Posts tagged #Graphic Artist

Vector Art, what is it?

What is a vector image?  How does it differ from a .jpeg, .gif, or raster file?

Raster images, like .jpgs, .gif and bitmaps are made up of a grid of pixels.  Pixels are squares of color arranged in a grid to create an image.  As these blocks of color are enlarged, the image becomes pixelated or blurry because the pixels are just getting bigger.   The typical resolution of a bitmap, or .jpeg may be 72 pixels or dots per inch (dpi).   For example, to create a 3'x5' flag,  the ideal dpi should be 120 or higher.

A vector graphic on the other hand,  is made up of shapes using curves, and paths such as circles and lines not a specific number of dots.  These paths have a defined start point and finish point.

These paths are used to create simple images to complex designs and specific text font outlines.  The shapes created by the lines, curves, and paths are precise mathematical representations of the graphic.  As the image is enlarged, the lines, curves and paths expand in proportion to each other.  Because of this, the edges of each object is maintained and creates a smooth crisp line.

Vector images are ideal for printing logos as small as business cards to a huge image for a  billboard. 

Custom Flag Company is here  to help you create your vector art image or answer any questions you may have.

Posted on September 4, 2014 .

Art Requirements for Custom Flags

art_requirement_drawing It all starts with an idea. You want to put my idea on a flag or banner. Now you need a vector art file.  What the heck is that?

Please allow me to take a moment to help make your idea a reality.

The preferred method for supplying art to scale is in an electronic vector art file.

Vector art files are created in the following computer programs: .ai - Adobe Illustrator (This is our preferred art program to use), .cdl – CorelDraw, .eps - Encapsulated Postscript and

.plt - Plot File.

Vector art files are comprised of outlines and not pixels. Vector graphics use geometrical primitives such as points, lines, curves and shapes which are based on a mathematical expression to represent images in computer graphics. A vector art image is scalable and will print crisply even when re sized.  Example:  Vector art can be printed on a piece of copy paper then the same logo can be enlarged to print on a billboard with the same crisp quality.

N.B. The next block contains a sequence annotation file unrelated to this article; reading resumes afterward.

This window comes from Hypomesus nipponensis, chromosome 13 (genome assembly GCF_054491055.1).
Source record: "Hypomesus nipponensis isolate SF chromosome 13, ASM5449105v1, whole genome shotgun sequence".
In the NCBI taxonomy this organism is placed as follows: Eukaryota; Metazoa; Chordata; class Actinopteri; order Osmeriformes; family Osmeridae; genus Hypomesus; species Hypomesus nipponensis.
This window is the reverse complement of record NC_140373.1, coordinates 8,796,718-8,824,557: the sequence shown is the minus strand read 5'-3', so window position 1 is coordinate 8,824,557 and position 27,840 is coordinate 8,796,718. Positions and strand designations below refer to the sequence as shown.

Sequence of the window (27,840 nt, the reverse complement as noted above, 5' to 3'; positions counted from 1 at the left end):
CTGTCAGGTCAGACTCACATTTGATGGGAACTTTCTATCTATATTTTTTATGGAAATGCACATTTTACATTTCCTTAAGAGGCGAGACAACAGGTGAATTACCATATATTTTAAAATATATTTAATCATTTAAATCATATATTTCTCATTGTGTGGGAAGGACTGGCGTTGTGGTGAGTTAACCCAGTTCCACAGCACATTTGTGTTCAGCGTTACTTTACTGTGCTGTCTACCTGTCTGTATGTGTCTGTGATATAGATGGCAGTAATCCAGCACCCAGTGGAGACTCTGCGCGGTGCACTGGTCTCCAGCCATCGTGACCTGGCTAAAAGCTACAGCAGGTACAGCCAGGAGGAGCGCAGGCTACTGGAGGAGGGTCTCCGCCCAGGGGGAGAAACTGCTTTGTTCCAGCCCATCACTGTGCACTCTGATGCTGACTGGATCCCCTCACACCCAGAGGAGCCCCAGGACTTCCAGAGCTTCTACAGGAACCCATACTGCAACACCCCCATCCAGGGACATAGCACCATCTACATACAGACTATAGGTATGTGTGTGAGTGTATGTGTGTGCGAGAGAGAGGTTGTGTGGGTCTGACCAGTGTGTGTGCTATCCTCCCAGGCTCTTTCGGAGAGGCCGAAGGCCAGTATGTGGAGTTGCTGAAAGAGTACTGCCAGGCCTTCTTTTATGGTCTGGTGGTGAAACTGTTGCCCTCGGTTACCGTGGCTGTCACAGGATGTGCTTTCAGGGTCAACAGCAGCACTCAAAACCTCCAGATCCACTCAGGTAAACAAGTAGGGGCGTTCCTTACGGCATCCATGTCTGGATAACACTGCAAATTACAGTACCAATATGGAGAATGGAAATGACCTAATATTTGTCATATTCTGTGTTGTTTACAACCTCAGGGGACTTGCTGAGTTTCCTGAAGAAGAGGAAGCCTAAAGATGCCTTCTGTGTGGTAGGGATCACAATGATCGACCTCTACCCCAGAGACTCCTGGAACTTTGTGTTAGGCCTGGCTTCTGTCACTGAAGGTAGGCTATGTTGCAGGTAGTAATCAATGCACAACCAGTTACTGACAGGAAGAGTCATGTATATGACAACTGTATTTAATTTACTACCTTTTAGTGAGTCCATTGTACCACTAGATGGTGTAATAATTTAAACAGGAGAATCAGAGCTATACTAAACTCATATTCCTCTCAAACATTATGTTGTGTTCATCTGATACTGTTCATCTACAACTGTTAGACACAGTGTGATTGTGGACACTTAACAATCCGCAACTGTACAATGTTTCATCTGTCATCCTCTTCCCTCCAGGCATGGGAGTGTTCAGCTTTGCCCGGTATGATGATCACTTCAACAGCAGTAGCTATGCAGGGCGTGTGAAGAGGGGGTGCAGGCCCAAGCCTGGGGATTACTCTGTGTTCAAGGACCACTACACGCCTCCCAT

All text must be converted to outlines (curves). This means the font or text is part of the vectored image. If the font is not outlined, please submit the font file with the art otherwise the computer automatically will substitute a font that could be similar or maybe completely different.

Raster images are made up of pixels which are considered low resolution and will become blurry when enlarged.  Example:  A business card in raster would pixelate excessively (or blur) if enlarged to enough to print on a standard 3’x5’ flag.  An example of raster art is an image from digital cameras, scanned images and websites. These are all pixelated.

A photograph can be used on a flag or banner. In order to print a photo on a flag or banner, the photo must be a high resolution photo.  A photo from cell phone would not be in a resolution high enough to enlarge for flag or banner.  The photograph needs to be provided in the highest resolution available. At the very minimum, the file should be saved at least 300 dpi at 1:10 scale (1in = 10in).   Photos should be saved with the following extensions:   .tiff. .bmp, .psd, .gif.

.jpeg is not the best format to save art in as it loses quality every time it is saved.

Please note:  We can print licensed logos (NFL, MLB, NCAA, Motion Picture logos) with written permission from the team or movie studio.

If you would like us to look at your art to see if it is vector, simply click the link below and we can let you know if it is a good art file. If you art is not good, no worries, our in-house graphic art department can provide a quote to create or reformat your art to vector.

Simply click the link below to upload your file:

Posted on February 11, 2013 and filed under Custom Flag Company News.